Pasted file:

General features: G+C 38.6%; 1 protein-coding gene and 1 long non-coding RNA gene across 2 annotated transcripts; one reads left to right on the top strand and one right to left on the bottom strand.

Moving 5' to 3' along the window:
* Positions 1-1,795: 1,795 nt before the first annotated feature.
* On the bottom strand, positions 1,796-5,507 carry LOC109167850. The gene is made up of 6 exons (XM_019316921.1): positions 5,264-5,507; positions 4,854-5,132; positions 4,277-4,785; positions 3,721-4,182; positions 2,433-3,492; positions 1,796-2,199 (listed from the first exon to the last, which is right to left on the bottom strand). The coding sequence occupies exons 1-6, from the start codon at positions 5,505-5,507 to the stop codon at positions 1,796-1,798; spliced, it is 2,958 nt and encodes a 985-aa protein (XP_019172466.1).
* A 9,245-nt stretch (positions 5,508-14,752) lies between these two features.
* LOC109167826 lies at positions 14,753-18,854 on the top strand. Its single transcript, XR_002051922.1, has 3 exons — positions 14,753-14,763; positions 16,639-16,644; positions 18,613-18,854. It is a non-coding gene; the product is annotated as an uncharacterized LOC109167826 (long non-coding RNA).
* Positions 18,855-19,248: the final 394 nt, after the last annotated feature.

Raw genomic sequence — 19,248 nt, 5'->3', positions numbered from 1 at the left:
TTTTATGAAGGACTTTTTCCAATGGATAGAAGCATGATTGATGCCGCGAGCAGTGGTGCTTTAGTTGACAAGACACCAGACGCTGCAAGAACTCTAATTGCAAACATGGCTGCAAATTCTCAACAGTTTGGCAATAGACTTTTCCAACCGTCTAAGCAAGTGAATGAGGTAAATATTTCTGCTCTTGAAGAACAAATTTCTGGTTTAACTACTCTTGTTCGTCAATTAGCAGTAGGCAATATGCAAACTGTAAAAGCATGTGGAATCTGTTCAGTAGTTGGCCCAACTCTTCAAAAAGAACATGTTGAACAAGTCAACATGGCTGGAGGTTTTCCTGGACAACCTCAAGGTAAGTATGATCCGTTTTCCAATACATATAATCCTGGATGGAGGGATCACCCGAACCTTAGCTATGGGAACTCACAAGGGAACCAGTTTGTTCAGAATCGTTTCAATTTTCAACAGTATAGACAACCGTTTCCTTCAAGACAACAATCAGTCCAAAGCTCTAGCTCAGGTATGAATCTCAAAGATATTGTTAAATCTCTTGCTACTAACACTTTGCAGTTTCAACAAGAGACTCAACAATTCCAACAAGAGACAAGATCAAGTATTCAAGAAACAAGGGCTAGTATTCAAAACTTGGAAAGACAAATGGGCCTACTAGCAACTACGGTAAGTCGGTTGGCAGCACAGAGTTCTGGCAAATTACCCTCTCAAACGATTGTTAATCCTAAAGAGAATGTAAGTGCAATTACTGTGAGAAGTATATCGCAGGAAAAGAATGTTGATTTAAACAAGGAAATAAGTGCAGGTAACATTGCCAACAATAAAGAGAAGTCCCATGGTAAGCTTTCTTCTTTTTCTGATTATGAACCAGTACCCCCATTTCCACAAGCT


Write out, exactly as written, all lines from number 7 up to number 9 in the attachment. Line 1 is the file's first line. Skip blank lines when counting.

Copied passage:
* Positions 18,855-19,248: the final 394 nt, after the last annotated feature.

Raw genomic sequence — 19,248 nt, 5'->3', positions numbered from 1 at the left:
TTTTATGAAGGACTTTTTCCAATGGATAGAAGCATGATTGATGCCGCGAGCAGTGGTGCTTTAGTTGACAAGACACCAGACGCTGCAAGAACTCTAATTGCAAACATGGCTGCAAATTCTCAACAGTTTGGCAATAGACTTTTCCAACCGTCTAAGCAAGTGAATGAGGTAAATATTTCTGCTCTTGAAGAACAAATTTCTGGTTTAACTACTCTTGTTCGTCAATTAGCAGTAGGCAATATGCAAACTGTAAAAGCATGTGGAATCTGTTCAGTAGTTGGCCCAACTCTTCAAAAAGAACATGTTGAACAAGTCAACATGGCTGGAGGTTTTCCTGGACAACCTCAAGGTAAGTATGATCCGTTTTCCAATACATATAATCCTGGATGGAGGGATCACCCGAACCTTAGCTATGGGAACTCACAAGGGAACCAGTTTGTTCAGAATCGTTTCAATTTTCAACAGTATAGACAACCGTTTCCTTCAAGACAACAATCAGTCCAAAGCTCTAGCTCAGGTATGAATCTCAAAGATATTGTTAAATCTCTTGCTACTAACACTTTGCAGTTTCAACAAGAGACTCAACAATTCCAACAAGAGACAAGATCAAGTATTCAAGAAACAAGGGCTAGTATTCAAAACTTGGAAAGACAAATGGGCCTACTAGCAACTACGGTAAGTCGGTTGGCAGCACAGAGTTCTGGCAAATTACCCTCTCAAACGATTGTTAATCCTAAAGAGAATGTAAGTGCAATTACTGTGAGAAGTATATCGCAGGAAAAGAATGTTGATTTAAACAAGGAAATAAGTGCAGGTAACATTGCCAACAATAAAGAGAAGTCCCATGGTAAGCTTTCTTCTTTTTCTGATTATGAACCAGTACCCCCATTTCCACAAGCT